There are loads of things that make a project complex, and in the past I’ve written about criteria for complexity and what ‘true’ complexity means.
However, I’m now leaning towards the opinion that if you think it’s complex, it’s complex. The benchmark from which to approach managing complexity is whether you are worried about it being complex. Because if you are struggling with all the moving parts, then other people in your business probably are as well, and you all need strategies to get things feeling more comfortable.
OK, your project might not tick all the boxes for ‘pure’ complexity as defined by academics, but who cares about that, right? We want YOUR project to be successful, and that means meeting you where you are, and dealing with the stakeholders and the situation you find yourself in.
So when you’re feeling like things are getting out of control and the complexity level on your project is spiralling, what can you do about it? The infographic below sets out – in a high level way – three ways you can start to approach complex situations. Ultimately, the aim is for you to feel like things are under control.
Take whatever steps you need to that help you identify where the complexity is coming from and then break it down to deal with each part.
There’s more information about how to reduce complexity on projects in this article.
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Experienced project managers will agree that complex projects are a headache for lots of reasons. Complexity adds all kinds of challenges and cost. But if you can reduce that complexity then you can take some of the stress out of your project.
“If you can understand it, you can move on to reduction.”
Here are 3 ways to reduce complexity, once you know what is making your projects complex.
1. Resolve It
Just fix it. Make it go away. Use a different technology that is tried and tested. Add more time to the schedule. Throw money at the problem. Whatever it takes.
Unfortunately, many project complexities can’t be resolved like this, but it is definitely worth a try in the first instance.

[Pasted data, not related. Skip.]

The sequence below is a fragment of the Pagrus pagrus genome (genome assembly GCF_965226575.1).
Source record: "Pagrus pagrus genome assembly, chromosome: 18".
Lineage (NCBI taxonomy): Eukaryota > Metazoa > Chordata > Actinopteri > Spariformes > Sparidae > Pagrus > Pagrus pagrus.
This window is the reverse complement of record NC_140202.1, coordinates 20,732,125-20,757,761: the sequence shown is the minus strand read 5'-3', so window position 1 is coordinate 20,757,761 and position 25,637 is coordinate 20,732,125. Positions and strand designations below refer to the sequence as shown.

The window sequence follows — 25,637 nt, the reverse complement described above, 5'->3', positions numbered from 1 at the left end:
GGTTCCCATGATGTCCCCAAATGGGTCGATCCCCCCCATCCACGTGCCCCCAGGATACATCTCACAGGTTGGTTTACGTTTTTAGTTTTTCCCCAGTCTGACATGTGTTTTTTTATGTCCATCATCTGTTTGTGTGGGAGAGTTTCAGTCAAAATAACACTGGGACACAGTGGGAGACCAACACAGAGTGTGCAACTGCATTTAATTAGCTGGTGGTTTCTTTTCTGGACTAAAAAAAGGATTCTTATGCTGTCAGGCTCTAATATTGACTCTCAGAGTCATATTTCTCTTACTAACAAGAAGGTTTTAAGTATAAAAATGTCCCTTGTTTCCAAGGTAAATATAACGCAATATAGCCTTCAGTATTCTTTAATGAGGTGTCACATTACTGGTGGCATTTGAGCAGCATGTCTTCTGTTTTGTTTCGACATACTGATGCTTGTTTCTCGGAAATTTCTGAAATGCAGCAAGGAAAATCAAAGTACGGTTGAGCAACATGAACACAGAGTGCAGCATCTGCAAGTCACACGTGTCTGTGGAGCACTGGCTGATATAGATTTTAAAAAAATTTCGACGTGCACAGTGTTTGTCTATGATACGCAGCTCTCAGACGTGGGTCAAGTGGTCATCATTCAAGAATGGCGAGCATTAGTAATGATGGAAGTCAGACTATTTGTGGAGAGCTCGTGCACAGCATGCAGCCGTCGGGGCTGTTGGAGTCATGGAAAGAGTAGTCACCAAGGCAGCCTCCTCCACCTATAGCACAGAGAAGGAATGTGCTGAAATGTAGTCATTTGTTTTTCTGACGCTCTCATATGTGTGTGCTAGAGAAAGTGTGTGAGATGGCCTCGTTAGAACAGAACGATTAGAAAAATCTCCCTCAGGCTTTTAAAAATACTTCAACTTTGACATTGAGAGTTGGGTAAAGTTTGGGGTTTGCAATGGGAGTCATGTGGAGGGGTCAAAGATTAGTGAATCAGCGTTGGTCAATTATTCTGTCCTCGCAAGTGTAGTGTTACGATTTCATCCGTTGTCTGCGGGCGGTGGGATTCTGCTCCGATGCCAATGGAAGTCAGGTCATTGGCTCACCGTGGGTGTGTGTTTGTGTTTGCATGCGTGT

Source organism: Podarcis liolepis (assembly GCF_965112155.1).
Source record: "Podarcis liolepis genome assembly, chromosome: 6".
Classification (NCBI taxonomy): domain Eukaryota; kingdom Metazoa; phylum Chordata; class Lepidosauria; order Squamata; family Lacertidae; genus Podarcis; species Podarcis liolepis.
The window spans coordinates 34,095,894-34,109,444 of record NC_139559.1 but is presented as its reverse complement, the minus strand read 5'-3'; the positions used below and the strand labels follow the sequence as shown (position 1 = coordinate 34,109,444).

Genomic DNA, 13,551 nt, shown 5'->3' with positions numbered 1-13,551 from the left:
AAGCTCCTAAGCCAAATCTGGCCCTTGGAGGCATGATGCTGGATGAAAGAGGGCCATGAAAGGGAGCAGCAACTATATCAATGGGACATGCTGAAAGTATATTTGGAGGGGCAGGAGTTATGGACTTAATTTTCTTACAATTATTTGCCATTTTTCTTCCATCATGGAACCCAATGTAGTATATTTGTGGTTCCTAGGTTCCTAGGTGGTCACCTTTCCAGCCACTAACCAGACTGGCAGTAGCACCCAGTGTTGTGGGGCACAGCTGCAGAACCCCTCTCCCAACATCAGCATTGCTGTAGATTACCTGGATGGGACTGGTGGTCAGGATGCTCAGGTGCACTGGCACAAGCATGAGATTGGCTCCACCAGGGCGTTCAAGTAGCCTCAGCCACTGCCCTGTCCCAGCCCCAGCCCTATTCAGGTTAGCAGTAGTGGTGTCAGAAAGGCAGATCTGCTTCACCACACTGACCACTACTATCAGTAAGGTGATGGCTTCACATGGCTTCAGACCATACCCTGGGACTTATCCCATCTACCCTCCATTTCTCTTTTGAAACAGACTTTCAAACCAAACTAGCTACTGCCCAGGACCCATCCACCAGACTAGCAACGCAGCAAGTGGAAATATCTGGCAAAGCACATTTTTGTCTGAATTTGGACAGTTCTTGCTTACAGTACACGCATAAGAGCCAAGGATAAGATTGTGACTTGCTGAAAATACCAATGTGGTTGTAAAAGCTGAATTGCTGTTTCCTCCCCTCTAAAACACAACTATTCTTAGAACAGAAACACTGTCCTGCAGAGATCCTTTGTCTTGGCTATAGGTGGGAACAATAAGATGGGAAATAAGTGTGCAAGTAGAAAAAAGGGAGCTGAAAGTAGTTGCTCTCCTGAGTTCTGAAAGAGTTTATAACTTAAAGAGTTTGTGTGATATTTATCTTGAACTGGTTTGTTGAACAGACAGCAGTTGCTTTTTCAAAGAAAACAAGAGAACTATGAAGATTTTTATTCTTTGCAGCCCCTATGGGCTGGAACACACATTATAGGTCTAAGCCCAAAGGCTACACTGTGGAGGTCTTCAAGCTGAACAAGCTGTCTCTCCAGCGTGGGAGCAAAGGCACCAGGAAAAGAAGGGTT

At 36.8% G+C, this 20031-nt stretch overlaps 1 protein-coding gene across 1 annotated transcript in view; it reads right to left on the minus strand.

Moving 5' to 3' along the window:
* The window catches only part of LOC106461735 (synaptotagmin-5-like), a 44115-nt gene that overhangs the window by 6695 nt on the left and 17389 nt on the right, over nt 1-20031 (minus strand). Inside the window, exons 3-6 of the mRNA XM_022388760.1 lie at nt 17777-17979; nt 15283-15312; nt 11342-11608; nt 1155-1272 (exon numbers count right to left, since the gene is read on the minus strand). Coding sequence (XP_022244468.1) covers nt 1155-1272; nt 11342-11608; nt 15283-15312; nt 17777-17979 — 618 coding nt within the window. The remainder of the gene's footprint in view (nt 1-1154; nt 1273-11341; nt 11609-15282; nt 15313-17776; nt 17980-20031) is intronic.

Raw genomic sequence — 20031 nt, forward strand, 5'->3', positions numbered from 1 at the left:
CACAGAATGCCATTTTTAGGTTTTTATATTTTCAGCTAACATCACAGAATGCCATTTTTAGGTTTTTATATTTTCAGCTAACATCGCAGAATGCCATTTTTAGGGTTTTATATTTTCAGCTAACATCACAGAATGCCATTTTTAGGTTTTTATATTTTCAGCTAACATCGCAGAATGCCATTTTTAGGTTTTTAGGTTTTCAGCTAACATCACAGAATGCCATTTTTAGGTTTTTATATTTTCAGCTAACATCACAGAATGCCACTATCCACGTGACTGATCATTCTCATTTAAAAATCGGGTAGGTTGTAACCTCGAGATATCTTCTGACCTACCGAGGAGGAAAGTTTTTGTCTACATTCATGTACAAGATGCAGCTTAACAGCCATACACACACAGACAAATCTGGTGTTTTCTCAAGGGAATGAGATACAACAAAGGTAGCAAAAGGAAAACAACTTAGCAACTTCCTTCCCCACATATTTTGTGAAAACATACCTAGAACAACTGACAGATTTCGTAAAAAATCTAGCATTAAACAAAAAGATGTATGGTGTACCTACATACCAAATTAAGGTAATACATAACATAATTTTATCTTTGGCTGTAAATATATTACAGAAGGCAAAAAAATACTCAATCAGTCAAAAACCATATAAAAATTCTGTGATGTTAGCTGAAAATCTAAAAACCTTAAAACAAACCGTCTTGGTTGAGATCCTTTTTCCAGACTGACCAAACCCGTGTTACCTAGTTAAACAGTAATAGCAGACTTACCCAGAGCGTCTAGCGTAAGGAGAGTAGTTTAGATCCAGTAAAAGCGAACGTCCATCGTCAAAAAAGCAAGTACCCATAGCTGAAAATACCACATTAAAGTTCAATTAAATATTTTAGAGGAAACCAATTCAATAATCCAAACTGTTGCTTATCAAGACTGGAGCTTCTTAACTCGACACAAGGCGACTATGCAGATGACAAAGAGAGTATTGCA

2. Reduce It
Make the complexity less severe, with less of an impact on your project. This really does rely on you fully understanding what’s behind the complexity so that you can unpick it and come up with some strategies to chip away at it.
Harvey Maylor gave a presentation at a PMI Global Congress where he shared the results of some work he had done in this area. He talked about running 43 workshops with 1100 managers and in those sessions they were asked what percentage of the identified complexities in their projects they would be able to resolve or reduce.
I was surprised that they reported that they could reduce 82% of project complexities. Even if they were wrong by a factor of 2 that’s still 40% of complex issues that could be managed down.
What’s left when you reduce complexity is residual complexity (like residual risk). That might need a different approach or strategy to address, but it’s likely to be less of a headache to put in place than having to deal with the complexity in its entirety.
Having said that, the third complexity reduction technique isn’t really a reduction technique at all…
3. Live With It
You’ve identified it. You can choose to manage it and run with it, working out a practical response to dealing with rather than passively doing nothing.
One strategy that Maylor talked about is actively choosing the right person to sponsor and lead the project when complexity is involved. Different types of complexity issues require different skills at the top.
For example, a project that is complex for socio-political reasons needs a charismatic leader who can work with stakeholder groups to share the vision and sell the benefits. A project that is structurally complex needs a sponsor with great technical skills, someone who can juggle multiple parts and bring them back together as a whole. A project that struggles with emergent complexity requires a strategic thinker, someone who can see the bigger picture and make connections.
Getting the right team in place and framing their involvement in the project in the right way can help mitigate the impact of complexities if you can’t manage them out in any other way.